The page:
But Hex is efficient enough for a short film, especially one that is an experimental foray by a first-time film director. What the short really has going for it is its suspense and its general catchy outlook, held up by its penchant for extremities. There is no doubt that its unconventional methods, especially in terms of nudity and erotic content, are nothing short of daring in its Nollywood environment. It is those explicit scenes that provide the little shock factor that the short has.
It certainly helps that Peters’ wealth of experience as a music video director and cinematographer is evident in the visual appeal of the short film. Plus, the visual effects are very well done, especially considering the fact that it was shot as far back as 2015. While quality visual effects should probably not garner the quantity of praise that they do in Nigeria’s film industry, when something stands out, it deserves to be acknowledged. Yet, this is what makes the lack of gore— at least, as a replacement for fright— painful, the fact that if the filmmakers had tried, they would likely have gotten it right. Instead, they gave up on extremities when extremities mattered most, causing the film to appear unsure of its horror theme.
Hex is a high-concept film. Thus, it thrives on its “What if” question as well as any high-concept film. Here, the question is simply “What if someone you murder comes back to haunt you?” The short emphasises its concept, dutifully devoting its entire running time to that premise. Consequently, it relegates character development to the background as is usual with high-concept films. We don’t have to like the characters, but we should at least care enough about some of them to feel invested. Unfortunately, the film gives us nobody to care about. We don’t even care about Bola, and she’s the one we understand the most and consider to be the most humane.
As for the villain, we don’t care about him as a villain any more than we care about him as a victim of the other characters. The focus is never really on him. Played by Rotimi Oshodi (who co-wrote the screenplay), he has no name and no identity. He is basically faceless, covered in black clothes and a hood throughout. We watch his victims as he lurks in the background, watching them, too. Even in the scene where he is the victim and the others stand over him, though the low angle shot used in that scene assists with dramatic tension, it also excludes him from the picture, capturing all of them from the ground where he lies, as if he is watching them even in death.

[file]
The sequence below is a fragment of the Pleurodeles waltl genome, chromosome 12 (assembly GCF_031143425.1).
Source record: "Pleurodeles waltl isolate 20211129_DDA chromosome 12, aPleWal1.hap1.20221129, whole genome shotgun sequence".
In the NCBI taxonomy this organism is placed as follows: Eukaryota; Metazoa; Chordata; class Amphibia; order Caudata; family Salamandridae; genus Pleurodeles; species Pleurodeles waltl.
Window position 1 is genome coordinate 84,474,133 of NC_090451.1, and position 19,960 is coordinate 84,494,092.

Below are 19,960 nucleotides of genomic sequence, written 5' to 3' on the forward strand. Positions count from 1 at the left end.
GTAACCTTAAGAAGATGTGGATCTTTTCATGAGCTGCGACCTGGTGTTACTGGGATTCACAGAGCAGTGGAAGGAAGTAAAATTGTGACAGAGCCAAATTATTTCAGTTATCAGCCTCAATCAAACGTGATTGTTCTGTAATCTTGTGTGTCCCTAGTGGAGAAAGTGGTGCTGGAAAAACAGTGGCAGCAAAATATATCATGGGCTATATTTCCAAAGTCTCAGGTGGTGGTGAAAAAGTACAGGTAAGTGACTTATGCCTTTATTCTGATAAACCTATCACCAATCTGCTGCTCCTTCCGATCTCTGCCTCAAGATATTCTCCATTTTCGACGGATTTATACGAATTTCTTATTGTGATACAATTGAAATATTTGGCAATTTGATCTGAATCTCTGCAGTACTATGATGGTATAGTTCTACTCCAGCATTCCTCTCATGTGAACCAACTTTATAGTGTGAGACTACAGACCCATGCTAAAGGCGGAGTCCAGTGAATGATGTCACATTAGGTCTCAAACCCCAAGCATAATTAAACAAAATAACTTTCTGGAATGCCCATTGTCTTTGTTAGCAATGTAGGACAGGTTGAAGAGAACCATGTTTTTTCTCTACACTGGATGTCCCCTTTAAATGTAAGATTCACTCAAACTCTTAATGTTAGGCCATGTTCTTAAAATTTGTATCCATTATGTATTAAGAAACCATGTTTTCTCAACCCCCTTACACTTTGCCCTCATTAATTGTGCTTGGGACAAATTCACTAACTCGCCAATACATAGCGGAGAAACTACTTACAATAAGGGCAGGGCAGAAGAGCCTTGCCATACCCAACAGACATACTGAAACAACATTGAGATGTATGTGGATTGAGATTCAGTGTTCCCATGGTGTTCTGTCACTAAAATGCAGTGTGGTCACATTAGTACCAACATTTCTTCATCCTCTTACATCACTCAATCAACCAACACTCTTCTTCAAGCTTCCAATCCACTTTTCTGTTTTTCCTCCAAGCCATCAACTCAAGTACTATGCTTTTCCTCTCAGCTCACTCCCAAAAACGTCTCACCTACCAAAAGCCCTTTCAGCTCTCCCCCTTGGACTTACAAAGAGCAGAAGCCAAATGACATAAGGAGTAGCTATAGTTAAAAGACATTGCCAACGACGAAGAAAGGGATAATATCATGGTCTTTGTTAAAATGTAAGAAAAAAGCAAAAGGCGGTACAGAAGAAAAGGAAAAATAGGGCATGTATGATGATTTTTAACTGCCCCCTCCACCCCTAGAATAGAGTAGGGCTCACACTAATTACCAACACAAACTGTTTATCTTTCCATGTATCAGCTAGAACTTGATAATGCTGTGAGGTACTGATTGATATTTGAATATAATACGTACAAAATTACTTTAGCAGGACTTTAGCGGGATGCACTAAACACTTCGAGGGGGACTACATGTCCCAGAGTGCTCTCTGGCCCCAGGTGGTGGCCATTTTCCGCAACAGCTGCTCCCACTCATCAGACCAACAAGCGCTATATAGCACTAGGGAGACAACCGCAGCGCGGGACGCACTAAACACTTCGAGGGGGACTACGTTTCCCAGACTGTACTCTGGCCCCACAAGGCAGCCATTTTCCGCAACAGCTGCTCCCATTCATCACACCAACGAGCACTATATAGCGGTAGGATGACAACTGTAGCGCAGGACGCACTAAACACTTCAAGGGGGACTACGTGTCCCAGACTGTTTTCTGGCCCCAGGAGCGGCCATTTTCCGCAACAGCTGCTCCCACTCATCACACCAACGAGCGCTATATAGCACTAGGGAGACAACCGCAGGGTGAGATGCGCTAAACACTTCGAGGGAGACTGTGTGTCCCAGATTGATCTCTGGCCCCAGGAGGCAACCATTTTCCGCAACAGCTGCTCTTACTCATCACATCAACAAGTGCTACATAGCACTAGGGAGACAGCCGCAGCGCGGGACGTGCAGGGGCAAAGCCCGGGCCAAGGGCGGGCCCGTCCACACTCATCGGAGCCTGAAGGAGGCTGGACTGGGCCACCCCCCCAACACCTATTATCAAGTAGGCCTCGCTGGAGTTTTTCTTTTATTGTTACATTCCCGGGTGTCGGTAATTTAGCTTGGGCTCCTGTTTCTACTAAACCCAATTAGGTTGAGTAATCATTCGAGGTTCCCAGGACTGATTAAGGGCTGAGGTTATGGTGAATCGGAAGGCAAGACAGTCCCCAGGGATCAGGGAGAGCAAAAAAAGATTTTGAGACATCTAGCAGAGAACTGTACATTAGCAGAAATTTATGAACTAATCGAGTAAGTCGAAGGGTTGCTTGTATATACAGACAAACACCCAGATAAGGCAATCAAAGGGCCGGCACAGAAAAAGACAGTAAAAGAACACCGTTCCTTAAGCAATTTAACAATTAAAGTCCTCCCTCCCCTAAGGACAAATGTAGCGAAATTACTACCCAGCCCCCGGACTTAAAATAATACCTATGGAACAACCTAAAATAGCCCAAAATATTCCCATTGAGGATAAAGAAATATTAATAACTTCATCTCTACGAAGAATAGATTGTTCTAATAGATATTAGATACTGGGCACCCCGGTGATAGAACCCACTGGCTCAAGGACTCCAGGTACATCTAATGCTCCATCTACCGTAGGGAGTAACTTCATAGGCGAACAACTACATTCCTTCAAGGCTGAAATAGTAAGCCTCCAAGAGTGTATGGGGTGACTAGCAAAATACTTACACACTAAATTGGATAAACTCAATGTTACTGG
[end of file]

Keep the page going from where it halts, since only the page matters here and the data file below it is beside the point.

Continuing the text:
It would have been more satisfying to understand the hooded villain as something more than just a victim-villain. Even his victims could have held interest, too, but, in a way, there are really nothing more than just victim-villains as well. Yet, the lack of character development is forgivable, since keeping the villain at a distance works to the benefit of the film’s suspense as the mere feeling that someone is lurking around unseen helps build up tension. And how much time does a short film have to pull off enough character growth, anyway? It is worth something that the film is well acted. The actors do a convincing job with the material they are provided with, even if Afije could have translated her role better in the final episode.
Hex promises more than it delivers, but it does deliver a substantial part. It has spirit and resolve. It catches and holds your attention from the beginning to the end. And, at least, it finally feels like a horror film when it comes to its open-ended conclusion, raising more questions than it answers and leaving viewers unsettled, in the usual horror film manner. A lot of work will have to be put in to perfect the craft, but if Peters ventures into film more permanently, it is likely that he will be a good filmmaker.
Vivian Nneka Nwajiaku, a film critic, writer and lawyer, currently writes from Uyo. Connect with her on Instagram @ vivian.nneka